TravelTravel Advice

The Best International Travel Gear

Six essentials for those long, long flights

There are few basics you should pack to make your journey safer, easier, and more enjoyable. (Photo: Omar Prestwich/Unsplash)
There are few basics you should pack to make your journey safer, easier, and more enjoyable.

Throughout the pandemic, we'll keep publishing news to help you navigate the state of travel today (like whether travel insurance covers the coronavirus), as well as stories about places for you to put on your bucket list once it's safe to start going more far-flung.

For most U.S. trips, you can usually get by without designated “travel” gear. But when a passport is required, pack of few of these basics to make your journey safer, easier, and more enjoyable.

Zenure Passport Global Power Adapter ($50)

carry on
(Photo: Courtesy Zendure)

After spending far too much money at an airport travel store for what claimed to be the best adapter in the world, I realized that despite its price and million attachments, it didn’t work in Japan and short-circuited when I plugged in my blow-dryer. So I embarked on a mission to find one that really checked all the boxes. Enter the Passport Global Power Adapter. It works in more than 150 countries, and has an auto-resetting fuse that allows it to recover from overloads without service or replacement. Plus, with one three-prong U.S. plug and four USB slots, it can charge multiple devices at once.

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Herschel Search Passport Holder with Tile ($85)

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(Photo: Courtesy Herschel)

Sure, this sleek leather passport holder looks great and holds all your cards and documents in a small, 3.5x4.4-inch package, but what really sets it apart is the slim Tile Bluetooth tracker embedded in the front pocket. If your lost passport holder is within 100 feet of your phone—or any of the 10 million Tiles that have been sold globally—you will be notified of its location.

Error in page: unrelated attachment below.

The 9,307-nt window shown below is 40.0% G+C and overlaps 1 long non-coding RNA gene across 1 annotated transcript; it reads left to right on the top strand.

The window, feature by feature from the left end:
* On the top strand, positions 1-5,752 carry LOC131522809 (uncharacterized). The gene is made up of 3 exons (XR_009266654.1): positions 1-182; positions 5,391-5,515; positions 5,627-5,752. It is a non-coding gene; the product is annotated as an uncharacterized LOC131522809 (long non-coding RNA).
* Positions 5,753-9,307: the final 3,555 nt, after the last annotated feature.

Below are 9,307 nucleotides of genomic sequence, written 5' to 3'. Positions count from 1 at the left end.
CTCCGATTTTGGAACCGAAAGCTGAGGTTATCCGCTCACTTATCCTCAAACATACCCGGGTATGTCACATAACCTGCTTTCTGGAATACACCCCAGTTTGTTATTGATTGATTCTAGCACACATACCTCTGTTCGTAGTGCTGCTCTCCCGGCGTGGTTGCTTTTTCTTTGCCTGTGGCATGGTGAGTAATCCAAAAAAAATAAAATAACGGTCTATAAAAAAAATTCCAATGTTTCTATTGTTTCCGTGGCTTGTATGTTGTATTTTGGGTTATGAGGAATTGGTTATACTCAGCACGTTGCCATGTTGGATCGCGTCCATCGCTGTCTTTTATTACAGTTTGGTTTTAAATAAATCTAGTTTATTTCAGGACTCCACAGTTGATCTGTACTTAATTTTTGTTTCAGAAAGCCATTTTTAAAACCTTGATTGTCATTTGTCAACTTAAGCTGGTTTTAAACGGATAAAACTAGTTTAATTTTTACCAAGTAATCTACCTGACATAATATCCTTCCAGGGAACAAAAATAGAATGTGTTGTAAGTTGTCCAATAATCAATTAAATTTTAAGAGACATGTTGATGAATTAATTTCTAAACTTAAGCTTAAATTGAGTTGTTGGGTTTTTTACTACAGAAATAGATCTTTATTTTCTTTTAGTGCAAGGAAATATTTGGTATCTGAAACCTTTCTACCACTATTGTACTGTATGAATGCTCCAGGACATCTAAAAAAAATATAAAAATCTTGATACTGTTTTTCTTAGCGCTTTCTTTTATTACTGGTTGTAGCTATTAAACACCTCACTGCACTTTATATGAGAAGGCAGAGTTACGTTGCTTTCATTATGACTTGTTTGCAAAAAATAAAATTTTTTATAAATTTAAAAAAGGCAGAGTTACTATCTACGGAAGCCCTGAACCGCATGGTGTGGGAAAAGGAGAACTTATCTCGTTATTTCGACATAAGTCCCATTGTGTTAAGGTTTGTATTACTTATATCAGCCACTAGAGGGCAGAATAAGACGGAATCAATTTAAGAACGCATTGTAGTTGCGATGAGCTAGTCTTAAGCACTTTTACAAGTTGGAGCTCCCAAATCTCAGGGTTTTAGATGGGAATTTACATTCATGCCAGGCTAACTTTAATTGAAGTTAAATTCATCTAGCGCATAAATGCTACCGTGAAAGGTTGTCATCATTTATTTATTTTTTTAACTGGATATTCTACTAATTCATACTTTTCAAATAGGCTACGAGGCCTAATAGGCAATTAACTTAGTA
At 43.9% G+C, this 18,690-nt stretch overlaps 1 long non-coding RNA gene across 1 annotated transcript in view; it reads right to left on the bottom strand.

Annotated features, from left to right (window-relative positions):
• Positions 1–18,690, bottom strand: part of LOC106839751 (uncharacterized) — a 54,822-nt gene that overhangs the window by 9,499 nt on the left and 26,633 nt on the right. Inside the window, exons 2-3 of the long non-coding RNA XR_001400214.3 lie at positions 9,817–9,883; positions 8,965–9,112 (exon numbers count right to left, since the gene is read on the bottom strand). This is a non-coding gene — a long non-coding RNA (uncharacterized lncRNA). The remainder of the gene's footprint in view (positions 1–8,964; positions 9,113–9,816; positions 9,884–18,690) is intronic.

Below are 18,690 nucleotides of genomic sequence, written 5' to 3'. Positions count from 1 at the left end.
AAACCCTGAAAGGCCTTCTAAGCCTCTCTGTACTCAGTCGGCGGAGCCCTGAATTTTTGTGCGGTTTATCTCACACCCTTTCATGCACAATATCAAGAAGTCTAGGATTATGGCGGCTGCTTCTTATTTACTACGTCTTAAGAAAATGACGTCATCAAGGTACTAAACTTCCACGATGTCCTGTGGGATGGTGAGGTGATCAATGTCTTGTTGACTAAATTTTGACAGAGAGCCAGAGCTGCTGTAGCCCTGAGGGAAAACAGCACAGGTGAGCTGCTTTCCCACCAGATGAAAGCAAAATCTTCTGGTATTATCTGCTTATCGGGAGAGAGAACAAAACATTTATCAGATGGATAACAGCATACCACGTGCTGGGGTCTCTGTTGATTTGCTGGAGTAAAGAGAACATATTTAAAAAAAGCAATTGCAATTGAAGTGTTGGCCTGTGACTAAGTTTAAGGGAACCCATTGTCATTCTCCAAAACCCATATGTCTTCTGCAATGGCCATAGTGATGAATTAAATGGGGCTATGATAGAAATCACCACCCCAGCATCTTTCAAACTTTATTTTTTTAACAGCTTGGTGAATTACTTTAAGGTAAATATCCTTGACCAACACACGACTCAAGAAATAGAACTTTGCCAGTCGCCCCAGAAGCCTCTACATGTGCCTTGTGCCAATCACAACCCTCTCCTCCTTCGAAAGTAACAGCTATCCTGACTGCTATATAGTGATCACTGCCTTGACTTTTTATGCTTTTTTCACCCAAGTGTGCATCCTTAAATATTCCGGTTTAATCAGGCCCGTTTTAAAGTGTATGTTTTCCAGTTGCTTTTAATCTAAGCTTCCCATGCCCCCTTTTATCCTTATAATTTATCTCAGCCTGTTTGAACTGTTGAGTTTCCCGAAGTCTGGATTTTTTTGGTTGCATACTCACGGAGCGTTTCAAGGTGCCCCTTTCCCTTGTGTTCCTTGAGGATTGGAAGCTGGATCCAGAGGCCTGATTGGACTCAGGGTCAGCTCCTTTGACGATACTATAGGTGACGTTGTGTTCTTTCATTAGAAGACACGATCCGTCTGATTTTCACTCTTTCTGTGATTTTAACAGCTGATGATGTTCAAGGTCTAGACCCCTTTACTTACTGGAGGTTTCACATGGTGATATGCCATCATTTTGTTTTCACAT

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Kindle Oasis E-Reader ($249)

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(Photo: Courtesy Amazon)

I love the printed word, but after lugging four books around Europe in my small carry-on, I finally understood why travelers love e-readers. The newest version of the Kindle is a feathery 6.8 ounces, waterproof, and has a seven-inch display with an adaptive front light, making it possible to read glare-free just about anywhere. Amazon also makes it easy to download almost any book instantly, and with Kindle Unlimited, you have access to more than a million books for just $9.99 a month.

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Trtl Neck Pillow ($30)

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(Photo: Courtesy Trtl)

If you struggle to grab some mile-high shut-eye even with a standard neck pillow, relief is here. This strange contraption looks like a soft fleece scarf but contains a lightweight metal support that rests on your shoulder and holds your head in the perfect position for a comfy night’s sleep. It’s also machine washable and packs into a 7x7-inch case that straps to your carry-on.

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Google Translate App (Free)

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(Photo: Courtesy Google)

If you’ve yet to use this app, you’re in for a treat. Just hold your phone over signs or menus, and foreign words are instantaneously translated right on your screen. It also features conversation mode, with real-time dialogue translation. You translate written words while offline, and the app will read them aloud so you can avoid embarrassing mispronunciations.

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‘New York Times: 36 Hours Europe’ ($40)

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(Photo: Courtesy The New York Times)

If you’re on a quick trip or bouncing between a lot of different destinations and want to tackle the essentials sights, activities, and restaurants, the New York Times: 36 Hours guidebook series is a great place to start. But as is the case with most handbooks, once published, the great spots are quickly overrun with tourists, so ask your Airbnb host or server to get more off-the-beaten-track restaurant/bar recs.

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Filed To: SleepAir Travel
Lead Photo: Omar Prestwich/Unsplash

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